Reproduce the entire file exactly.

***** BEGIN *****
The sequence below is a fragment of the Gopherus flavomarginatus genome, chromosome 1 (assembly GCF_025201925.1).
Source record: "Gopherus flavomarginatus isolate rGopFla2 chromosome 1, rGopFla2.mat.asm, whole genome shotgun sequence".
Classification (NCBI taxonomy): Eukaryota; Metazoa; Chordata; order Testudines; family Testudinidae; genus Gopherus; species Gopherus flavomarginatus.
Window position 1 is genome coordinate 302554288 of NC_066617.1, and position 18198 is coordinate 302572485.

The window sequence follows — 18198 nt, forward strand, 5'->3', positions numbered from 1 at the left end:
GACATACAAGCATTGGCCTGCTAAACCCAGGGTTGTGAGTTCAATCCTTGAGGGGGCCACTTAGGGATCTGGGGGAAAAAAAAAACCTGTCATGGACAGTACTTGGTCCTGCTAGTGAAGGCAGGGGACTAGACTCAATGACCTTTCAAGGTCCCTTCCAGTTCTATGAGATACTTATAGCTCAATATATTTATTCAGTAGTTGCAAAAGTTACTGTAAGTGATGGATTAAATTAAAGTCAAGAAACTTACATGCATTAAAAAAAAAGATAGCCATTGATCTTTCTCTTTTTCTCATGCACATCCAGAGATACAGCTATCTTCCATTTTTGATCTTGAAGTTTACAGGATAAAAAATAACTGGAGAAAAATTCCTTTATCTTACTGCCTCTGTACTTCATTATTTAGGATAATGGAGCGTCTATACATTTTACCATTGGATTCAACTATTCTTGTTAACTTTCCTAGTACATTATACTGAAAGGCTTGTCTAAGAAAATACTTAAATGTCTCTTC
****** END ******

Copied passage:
The sequence below is a fragment of the Gopherus flavomarginatus genome, chromosome 1 (assembly GCF_025201925.1).
Source record: "Gopherus flavomarginatus isolate rGopFla2 chromosome 1, rGopFla2.mat.asm, whole genome shotgun sequence".
Classification (NCBI taxonomy): Eukaryota; Metazoa; Chordata; order Testudines; family Testudinidae; genus Gopherus; species Gopherus flavomarginatus.
Window position 1 is genome coordinate 302554288 of NC_066617.1, and position 18198 is coordinate 302572485.

The window sequence follows — 18198 nt, forward strand, 5'->3', positions numbered from 1 at the left end:
GACATACAAGCATTGGCCTGCTAAACCCAGGGTTGTGAGTTCAATCCTTGAGGGGGCCACTTAGGGATCTGGGGGAAAAAAAAAACCTGTCATGGACAGTACTTGGTCCTGCTAGTGAAGGCAGGGGACTAGACTCAATGACCTTTCAAGGTCCCTTCCAGTTCTATGAGATACTTATAGCTCAATATATTTATTCAGTAGTTGCAAAAGTTACTGTAAGTGATGGATTAAATTAAAGTCAAGAAACTTACATGCATTAAAAAAAAAGATAGCCATTGATCTTTCTCTTTTTCTCATGCACATCCAGAGATACAGCTATCTTCCATTTTTGATCTTGAAGTTTACAGGATAAAAAATAACTGGAGAAAAATTCCTTTATCTTACTGCCTCTGTACTTCATTATTTAGGATAATGGAGCGTCTATACATTTTACCATTGGATTCAACTATTCTTGTTAACTTTCCTAGTACATTATACTGAAAGGCTTGTCTAAGAAAATACTTAAATGTCTCTTC